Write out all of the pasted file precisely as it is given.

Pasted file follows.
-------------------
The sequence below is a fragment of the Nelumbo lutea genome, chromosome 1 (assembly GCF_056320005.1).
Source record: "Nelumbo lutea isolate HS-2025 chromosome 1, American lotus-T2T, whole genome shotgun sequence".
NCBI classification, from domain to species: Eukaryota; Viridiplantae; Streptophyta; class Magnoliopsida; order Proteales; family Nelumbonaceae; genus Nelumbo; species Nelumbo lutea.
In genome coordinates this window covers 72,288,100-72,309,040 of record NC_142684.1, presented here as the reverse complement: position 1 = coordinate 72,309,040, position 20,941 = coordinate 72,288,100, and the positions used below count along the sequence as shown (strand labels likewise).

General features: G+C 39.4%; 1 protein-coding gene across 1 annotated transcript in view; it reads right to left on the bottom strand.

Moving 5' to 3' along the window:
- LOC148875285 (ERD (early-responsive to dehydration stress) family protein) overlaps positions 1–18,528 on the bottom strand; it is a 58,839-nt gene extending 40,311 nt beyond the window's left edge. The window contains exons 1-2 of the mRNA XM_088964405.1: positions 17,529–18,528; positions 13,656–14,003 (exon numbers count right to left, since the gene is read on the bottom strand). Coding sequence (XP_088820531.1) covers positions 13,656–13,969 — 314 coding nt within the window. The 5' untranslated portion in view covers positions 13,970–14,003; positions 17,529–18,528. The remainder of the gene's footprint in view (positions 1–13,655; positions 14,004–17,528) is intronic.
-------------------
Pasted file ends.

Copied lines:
The sequence below is a fragment of the Nelumbo lutea genome, chromosome 1 (assembly GCF_056320005.1).
Source record: "Nelumbo lutea isolate HS-2025 chromosome 1, American lotus-T2T, whole genome shotgun sequence".
NCBI classification, from domain to species: Eukaryota; Viridiplantae; Streptophyta; class Magnoliopsida; order Proteales; family Nelumbonaceae; genus Nelumbo; species Nelumbo lutea.
In genome coordinates this window covers 72,288,100-72,309,040 of record NC_142684.1, presented here as the reverse complement: position 1 = coordinate 72,309,040, position 20,941 = coordinate 72,288,100, and the positions used below count along the sequence as shown (strand labels likewise).

General features: G+C 39.4%; 1 protein-coding gene across 1 annotated transcript in view; it reads right to left on the bottom strand.

Moving 5' to 3' along the window:
- LOC148875285 (ERD (early-responsive to dehydration stress) family protein) overlaps positions 1–18,528 on the bottom strand; it is a 58,839-nt gene extending 40,311 nt beyond the window's left edge. The window contains exons 1-2 of the mRNA XM_088964405.1: positions 17,529–18,528; positions 13,656–14,003 (exon numbers count right to left, since the gene is read on the bottom strand). Coding sequence (XP_088820531.1) covers positions 13,656–13,969 — 314 coding nt within the window. The 5' untranslated portion in view covers positions 13,970–14,003; positions 17,529–18,528. The remainder of the gene's footprint in view (positions 1–13,655; positions 14,004–17,528) is intronic.